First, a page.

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The Resource Duquesne and the rise of steel unionism, James D. Rose

Duquesne and the rise of steel unionism, James D. Rose

Label
Duquesne and the rise of steel unionism
Title
Duquesne and the rise of steel unionism
Statement of responsibility
James D. Rose
Creator
Subject
Language
eng
Summary
  • Not all workers' needs were served by the union. Focusing on the steel works at Duquesne, Pennsylvania, a linchpin of the old Carnegie Steel Company empire and then of U.S. Steel, James D. Rose demonstrates the pivotal role played by a nonunion form of employee representation usually dismissed as a flimsy front for management interests
  • The early New Deal set in motion two versions of workplace representation that battled for supremacy: company-sponsored employee representation plans (ERPs) and independent trade unionism. At Duquesne, the cause of the unskilled, hourly workers, mostly eastern and southern Europeans as well as blacks, was taken up by the union -- the Fort Dukane Lodge of the Amalgamated Association of Iron, Steel, and Tin Workers. For skilled tonnage workers and skilled tradesmen, mainly U.S.-born and of northern and western European extraction, ERPs offered a better solution
  • Initially little more than a crude antiunion device, ERPs matured from tools of the company into semi-independent, workerled organizations. Isolated from the union movement through the mid-1930s, ERP representatives and management nonetheless created a sophisticated bargaining structure that represented the shop-floor interests of the mill's skilled workforce. Meanwhile, the Amalgamated gave way to the Steel Workers Organizing Committee, a professionalized and tightly organized affiliate of John L. Lewis's CIO, that expended huge resources trying to gain companywide unionization. Even when the SWOC secured a collective bargaining agreement with U.S. Steel in 1937, however, the union was still unable to sign up a majority of the workforce at Duquesne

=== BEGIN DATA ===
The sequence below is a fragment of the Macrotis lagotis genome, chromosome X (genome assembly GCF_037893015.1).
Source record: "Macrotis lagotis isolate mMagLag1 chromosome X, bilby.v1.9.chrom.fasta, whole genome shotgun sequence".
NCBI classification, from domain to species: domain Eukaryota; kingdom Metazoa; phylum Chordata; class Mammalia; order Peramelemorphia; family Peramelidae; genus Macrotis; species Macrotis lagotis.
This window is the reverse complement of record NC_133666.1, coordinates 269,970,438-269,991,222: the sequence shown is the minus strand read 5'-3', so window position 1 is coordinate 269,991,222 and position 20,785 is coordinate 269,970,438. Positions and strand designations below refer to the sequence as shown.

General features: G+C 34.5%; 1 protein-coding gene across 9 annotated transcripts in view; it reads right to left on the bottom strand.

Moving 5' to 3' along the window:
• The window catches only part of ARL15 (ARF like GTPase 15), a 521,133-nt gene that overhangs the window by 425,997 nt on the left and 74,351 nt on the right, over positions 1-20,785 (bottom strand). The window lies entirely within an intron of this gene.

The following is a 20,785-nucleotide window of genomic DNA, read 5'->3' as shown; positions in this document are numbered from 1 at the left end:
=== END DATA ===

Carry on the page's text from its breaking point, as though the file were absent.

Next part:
• A sophisticated study of the forces that shaped and responded to workers' interests, Duquesne and the Rise of Steel Unionism confirms that what people did on the shop floor was as critical to the course of steel unionism as were corporate decision making and shifts in government policy
Member of
Cataloging source
DLC
http://library.link/vocab/creatorName
Rose, James Douglas
Index
index present
LC call number
HD6515.I52
LC item number
D87 2001
Literary form
non fiction
Nature of contents
bibliography
Series statement
The working class in American history
http://library.link/vocab/subjectName
  • Iron and steel workers
  • Duquesne (Pa.)
Label
Duquesne and the rise of steel unionism, James D. Rose
Instantiates
Publication
Copyright
Bibliography note
Includes bibliographical references (pages [221]-271) and index
Carrier category
volume
Carrier category code
nc
Carrier MARC source
rdacarrier
Content category
text
Content type code
txt
Content type MARC source
rdacontent
Contents
  • The
  • Rank-and-File Movement, 1933-35
  • p. 64.
  • 4.
  • The
  • Employee Representation Plan, 1933-36
  • p. 101.
  • 5.
  • SWOC and the Rise of Steel Unionism, 1936-37
  • p. 136.
  • 1.
  • 6.
  • Consolidating the Union, 1937-41
  • p. 175
  • The
  • Steel Strike of 1919
  • p. 9.
  • 2.
  • From Economic Stability to Depression, 1920-34
  • p. 37.
  • 3.
Control code
45320691
Dimensions
24 cm
Extent
xi, 284 pages
Isbn
9780252026607
Lccn
00012304
Media category
unmediated
Media MARC source
rdamedia
Media type code
n
Label
Duquesne and the rise of steel unionism, James D. Rose
Publication
Copyright
Bibliography note
Includes bibliographical references (pages [221]-271) and index
Carrier category
volume
Carrier category code
nc
Carrier MARC source
rdacarrier
Content category
text
Content type code
txt
Content type MARC source
rdacontent
Contents
  • The
  • Rank-and-File Movement, 1933-35
  • p. 64.
  • 4.
  • The
  • Employee Representation Plan, 1933-36
  • p. 101.
  • 5.
  • SWOC and the Rise of Steel Unionism, 1936-37
  • p. 136.
  • 1.
  • 6.
  • Consolidating the Union, 1937-41
  • p. 175
  • The
  • Steel Strike of 1919
  • p. 9.
  • 2.
  • From Economic Stability to Depression, 1920-34
  • p. 37.
  • 3.
Control code
45320691
Dimensions
24 cm
Extent
xi, 284 pages
Isbn
9780252026607
Lccn
00012304
Media category
unmediated
Media MARC source
rdamedia
Media type code
n

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